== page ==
Growth Mindset: THE differentiator for the 21st Century


If you think you can do a thing
or think you can't do a thing,
you're right.

~ Henry Ford


Until around the turn of the century, it was believed that intelligence and talent were directly linked to the human brain’s ability to “grow.” It was also believed that neural tissue, including the brain, became static and was unable to regenerate or grow past around the age of 20.


Brain research has completely refuted that concept. We now know that neuroplasticity (the regeneration and growth of brain tissue in response to demand) is an everyday process. The brain is “plastic,” so just like our muscles, the more we work it out, the more it grows. Therefore, intelligence and “talent” develop throughout our life: IF we believe.


In 2006, psychologist Carol Dweck wrote a groundbreaking work: “Mindset: The New Psychology of Success.” In it she distinguished between two separate mindsets; unconscious belief systems that are central to growth/stagnation and success/failure in life:


  • A Fixed Mindset: The belief that intelligence and talent are a fixed asset. In this mode of thinking, failure is seen as “proof” that we are not capable. It leads to defensiveness and avoidance of new challenges.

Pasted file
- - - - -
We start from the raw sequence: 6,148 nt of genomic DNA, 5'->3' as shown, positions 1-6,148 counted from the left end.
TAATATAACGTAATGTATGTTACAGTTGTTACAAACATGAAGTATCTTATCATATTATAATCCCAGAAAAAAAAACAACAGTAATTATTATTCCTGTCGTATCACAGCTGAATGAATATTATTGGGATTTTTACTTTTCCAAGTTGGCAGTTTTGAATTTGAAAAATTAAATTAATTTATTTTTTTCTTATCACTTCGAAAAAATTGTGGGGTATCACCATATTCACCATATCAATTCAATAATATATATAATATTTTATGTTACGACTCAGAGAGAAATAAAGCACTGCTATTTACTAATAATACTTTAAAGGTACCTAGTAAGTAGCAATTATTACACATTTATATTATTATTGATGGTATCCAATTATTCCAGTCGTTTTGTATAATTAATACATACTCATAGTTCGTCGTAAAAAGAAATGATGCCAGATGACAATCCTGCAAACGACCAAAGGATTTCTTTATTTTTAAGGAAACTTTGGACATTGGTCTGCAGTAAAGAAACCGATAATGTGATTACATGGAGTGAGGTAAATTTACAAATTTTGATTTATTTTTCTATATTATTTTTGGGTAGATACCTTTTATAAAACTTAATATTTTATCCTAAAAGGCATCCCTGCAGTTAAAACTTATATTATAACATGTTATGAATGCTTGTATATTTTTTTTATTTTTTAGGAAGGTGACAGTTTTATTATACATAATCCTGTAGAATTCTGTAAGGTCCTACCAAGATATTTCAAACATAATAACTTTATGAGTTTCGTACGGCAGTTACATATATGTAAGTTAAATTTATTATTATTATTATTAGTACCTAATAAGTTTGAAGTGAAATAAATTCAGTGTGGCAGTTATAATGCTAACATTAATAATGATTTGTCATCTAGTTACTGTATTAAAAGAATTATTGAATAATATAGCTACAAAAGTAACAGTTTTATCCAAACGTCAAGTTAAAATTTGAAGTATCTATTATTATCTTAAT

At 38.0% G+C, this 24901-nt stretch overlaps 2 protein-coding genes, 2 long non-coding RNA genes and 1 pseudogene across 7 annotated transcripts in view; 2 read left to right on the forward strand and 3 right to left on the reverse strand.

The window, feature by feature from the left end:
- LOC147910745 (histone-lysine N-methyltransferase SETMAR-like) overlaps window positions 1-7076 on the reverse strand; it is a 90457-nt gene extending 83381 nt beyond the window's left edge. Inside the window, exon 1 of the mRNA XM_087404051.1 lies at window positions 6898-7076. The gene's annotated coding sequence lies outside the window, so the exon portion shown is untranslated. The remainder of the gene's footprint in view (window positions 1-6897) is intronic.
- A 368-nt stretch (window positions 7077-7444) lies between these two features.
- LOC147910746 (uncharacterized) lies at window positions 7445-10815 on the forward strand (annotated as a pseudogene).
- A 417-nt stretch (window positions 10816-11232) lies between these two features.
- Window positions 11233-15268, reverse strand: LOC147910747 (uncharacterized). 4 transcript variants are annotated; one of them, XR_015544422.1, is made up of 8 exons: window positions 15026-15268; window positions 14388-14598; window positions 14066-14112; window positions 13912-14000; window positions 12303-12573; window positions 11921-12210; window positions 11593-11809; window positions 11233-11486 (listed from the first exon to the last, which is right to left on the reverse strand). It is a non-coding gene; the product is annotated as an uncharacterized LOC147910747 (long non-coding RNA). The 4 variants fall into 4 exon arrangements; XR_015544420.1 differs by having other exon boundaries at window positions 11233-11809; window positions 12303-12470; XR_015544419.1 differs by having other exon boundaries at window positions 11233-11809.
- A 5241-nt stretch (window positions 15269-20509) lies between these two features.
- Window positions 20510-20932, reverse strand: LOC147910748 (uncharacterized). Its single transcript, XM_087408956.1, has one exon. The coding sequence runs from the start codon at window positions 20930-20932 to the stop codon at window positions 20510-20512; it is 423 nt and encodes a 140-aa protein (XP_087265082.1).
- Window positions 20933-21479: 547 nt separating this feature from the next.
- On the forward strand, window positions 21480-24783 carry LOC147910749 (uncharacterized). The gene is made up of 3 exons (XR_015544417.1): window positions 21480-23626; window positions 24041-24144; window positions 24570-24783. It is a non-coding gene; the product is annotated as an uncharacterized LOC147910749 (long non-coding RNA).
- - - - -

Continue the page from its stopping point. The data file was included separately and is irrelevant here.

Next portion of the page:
• A Growth Mindset: The belief that intelligence and talent can be developed throughout life. In this mode of thinking, failure is seen as an opportunity to learn and become more capable. It leads to an openness for coaching and embracing and persisting in the face of new challenges.




The pace of change in the 21st century is accelerating at an alarming rate. If your organization’s product offering and business model becomes static, economic Darwinism will render you obsolete… it’s just a matter of time.


On the other hand, if you develop your organization’s ability to grow and to morph into new products, new services and even new business models, you can enjoy significant longevity.


By definition, an organization is a group of people, organized for a common purpose. The only way to grow your organization is to grow your people; thus, to thrive going forward it is absolute critical to cultivate a growth mindset as a cornerstone of your culture.